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Posted by Lynn_DeVries on January 11, 2003 at 02:30:35:
I have a tried and true filter system that I thought some of you may find interesting, it goes like this...
Start with your main tank ie. plastic stock tank 100 gal. on up. put a 1.5 inch bulkhead fitting (tank fitting, available at most farm stores like FLEET FARM) on the side near the bottom. connect that to another 1.5 inch bulkhead fitting that is in the side of a 55gal plastic barrel near the bottom. Have the tank and the barrel both sitting on the floor. Connect the 2 together using 1.5 inch PVC pipe. The pipe should be level between the 2 containers. Now fill the tank to the desired level (don't fill it to full). since water seeks its own level the barrel will fill to the same depth. Got it so far?
Then on the BARREL install another 1.5 inch bulkhead fitting at the same height as your water line and connect that to a drain or run it on the ground if the set-up is outside.
In the barrel set a plastic pail or tub that will sit about 4inches below the waters surface. In that pail put a SUBMERSIBLE POND pump not a sump pump or a water pump from the hardware store but a SUBMERSIBLE POND pump (also available at FLEET FARM). These pumps are made to SUCK water through a filter, many pumps are made to PUSH water and if you Starve them or make them work to hard to get the water they burn out. I burned out several before I figured it out.
Then fill the pail, not the barrel just the pail with very course aquarium gravel or sifted pea rock. sift it to get the little rocks out, they will clog things up. Then put the hose from the pump up and over into the tank. I fasten the hose above the waters surface so the water hits the surface of the tank water, this keeps the surface clear and prevents a layer of protiens from forming, we usually call that scum.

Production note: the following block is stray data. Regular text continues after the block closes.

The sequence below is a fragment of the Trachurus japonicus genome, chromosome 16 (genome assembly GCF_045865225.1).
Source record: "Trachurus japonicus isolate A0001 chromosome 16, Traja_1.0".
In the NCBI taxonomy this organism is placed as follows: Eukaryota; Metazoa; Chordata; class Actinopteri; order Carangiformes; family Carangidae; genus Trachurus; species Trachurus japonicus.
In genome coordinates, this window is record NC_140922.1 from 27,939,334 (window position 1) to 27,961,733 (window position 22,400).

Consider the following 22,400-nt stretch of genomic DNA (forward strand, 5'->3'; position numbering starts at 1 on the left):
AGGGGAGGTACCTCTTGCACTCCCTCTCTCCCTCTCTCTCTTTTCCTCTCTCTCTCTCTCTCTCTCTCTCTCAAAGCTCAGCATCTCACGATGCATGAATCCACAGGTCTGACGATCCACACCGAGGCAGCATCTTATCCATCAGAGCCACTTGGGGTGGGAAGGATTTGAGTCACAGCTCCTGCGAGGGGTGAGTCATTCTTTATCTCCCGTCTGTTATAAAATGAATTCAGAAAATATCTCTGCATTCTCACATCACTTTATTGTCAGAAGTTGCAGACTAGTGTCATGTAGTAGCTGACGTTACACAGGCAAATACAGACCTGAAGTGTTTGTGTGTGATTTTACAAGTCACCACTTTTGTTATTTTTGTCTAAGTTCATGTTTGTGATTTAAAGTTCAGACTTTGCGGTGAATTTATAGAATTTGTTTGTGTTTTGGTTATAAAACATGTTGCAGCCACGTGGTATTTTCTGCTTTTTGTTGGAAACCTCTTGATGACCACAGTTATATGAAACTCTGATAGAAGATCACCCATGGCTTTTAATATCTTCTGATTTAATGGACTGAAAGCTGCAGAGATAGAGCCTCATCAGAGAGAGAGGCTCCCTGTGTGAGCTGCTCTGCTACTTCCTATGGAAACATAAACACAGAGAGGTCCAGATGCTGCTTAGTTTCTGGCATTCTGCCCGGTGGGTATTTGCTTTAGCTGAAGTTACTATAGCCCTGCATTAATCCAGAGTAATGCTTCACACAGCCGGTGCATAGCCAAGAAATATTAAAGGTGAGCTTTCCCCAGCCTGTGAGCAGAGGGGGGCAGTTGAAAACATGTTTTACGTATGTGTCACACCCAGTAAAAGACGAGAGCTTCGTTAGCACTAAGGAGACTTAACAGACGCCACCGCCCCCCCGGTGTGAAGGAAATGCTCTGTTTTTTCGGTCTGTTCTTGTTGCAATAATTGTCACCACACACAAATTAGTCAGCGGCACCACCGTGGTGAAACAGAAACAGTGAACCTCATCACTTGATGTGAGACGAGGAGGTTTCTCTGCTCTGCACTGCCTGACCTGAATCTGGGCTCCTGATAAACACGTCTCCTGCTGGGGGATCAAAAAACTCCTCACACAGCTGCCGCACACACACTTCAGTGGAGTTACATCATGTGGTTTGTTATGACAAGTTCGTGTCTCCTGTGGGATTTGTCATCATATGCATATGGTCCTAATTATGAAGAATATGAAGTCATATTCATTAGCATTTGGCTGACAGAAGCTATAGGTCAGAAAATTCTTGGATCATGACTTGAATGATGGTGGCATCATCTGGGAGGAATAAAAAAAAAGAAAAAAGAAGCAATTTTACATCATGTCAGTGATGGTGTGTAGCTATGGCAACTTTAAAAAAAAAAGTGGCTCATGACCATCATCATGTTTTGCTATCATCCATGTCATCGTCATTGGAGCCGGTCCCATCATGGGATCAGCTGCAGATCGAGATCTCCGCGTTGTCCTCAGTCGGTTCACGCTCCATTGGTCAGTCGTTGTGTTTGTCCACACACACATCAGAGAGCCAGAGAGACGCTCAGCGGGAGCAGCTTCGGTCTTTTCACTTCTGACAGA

Now this part is very important and will keep this thing going. You must install a strainer on the inside of the tank, they screw right into the bulkhead fitting. A snappers foot or a Crocs tail acts as a flap and will suck right over the bulkhead fitting if you don't use a strainer and the result is...your pump will pump the barrel empty and burn out the pump. I only did that once :-)
You will be tempted to use fine gravel, DON'T it is not needed and will just get clogged.
How this works:
The pump sucks water through the gravel and pumps it into the tank thereby causing water to pass through the 1.5 inch pipe from the tank to the barrel, and so it goes round and round.
1-The power can go out and when it comes back on the system starts again without having to do ANYTHING like start a siphon. It's automatic.
2- It can't overflow! If you do it right.